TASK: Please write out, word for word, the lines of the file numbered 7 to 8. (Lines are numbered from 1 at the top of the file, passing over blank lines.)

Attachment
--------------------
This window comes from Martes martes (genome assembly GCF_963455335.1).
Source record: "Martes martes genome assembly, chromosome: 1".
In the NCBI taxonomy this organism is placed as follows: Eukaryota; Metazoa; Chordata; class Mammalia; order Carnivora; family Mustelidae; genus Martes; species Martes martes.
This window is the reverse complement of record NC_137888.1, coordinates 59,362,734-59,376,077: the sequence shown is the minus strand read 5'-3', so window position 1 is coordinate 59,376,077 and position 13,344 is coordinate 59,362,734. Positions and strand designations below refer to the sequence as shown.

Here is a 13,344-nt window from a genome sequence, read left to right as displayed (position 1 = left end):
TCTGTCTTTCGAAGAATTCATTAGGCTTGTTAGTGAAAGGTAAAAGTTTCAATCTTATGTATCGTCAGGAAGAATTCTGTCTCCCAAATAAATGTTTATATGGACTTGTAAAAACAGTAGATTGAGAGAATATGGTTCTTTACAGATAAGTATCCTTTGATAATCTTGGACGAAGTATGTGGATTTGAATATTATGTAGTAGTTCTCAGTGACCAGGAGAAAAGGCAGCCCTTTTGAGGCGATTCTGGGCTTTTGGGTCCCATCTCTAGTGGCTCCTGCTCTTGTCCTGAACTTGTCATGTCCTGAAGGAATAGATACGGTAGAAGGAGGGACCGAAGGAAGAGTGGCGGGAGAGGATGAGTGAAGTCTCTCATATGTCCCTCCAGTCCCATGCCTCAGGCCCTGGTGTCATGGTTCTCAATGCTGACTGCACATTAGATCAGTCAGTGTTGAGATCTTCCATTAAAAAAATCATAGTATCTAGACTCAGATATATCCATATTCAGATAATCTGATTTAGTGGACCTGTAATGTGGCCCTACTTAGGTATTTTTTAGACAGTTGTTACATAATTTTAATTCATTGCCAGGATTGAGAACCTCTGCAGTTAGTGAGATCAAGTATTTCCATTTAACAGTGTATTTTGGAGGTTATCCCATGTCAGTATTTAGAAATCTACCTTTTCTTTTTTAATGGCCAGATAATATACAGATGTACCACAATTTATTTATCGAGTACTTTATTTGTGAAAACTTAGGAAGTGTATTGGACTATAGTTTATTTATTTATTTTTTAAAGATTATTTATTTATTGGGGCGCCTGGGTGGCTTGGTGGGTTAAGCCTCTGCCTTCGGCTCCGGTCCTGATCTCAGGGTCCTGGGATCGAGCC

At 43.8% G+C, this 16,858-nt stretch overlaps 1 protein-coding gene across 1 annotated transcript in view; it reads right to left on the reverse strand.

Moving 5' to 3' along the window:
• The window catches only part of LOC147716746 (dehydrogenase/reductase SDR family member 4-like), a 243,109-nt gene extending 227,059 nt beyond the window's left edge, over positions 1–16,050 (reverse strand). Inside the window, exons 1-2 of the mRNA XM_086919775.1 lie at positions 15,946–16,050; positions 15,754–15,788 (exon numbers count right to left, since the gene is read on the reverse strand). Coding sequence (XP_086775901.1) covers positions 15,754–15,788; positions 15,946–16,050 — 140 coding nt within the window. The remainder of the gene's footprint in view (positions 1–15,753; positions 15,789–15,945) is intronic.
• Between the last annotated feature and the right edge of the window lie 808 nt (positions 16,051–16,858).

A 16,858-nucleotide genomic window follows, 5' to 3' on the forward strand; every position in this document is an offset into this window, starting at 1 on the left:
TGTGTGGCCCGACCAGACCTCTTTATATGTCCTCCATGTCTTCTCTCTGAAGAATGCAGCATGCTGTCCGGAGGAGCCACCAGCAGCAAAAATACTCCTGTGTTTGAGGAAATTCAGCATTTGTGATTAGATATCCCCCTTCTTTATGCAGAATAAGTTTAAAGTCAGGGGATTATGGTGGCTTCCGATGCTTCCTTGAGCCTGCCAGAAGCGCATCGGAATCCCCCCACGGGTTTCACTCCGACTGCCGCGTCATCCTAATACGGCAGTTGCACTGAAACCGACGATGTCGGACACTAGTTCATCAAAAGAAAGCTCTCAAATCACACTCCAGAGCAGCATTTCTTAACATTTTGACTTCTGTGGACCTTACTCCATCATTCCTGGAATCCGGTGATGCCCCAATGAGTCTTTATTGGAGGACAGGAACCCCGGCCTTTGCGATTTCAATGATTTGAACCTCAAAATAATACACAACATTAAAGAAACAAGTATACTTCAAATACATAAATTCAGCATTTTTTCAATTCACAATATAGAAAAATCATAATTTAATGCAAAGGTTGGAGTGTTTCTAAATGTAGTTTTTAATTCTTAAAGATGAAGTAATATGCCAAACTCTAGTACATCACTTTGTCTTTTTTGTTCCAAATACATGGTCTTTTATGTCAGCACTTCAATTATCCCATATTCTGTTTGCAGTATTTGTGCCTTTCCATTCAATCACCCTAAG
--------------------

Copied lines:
At 43.8% G+C, this 16,858-nt stretch overlaps 1 protein-coding gene across 1 annotated transcript in view; it reads right to left on the reverse strand.

Moving 5' to 3' along the window: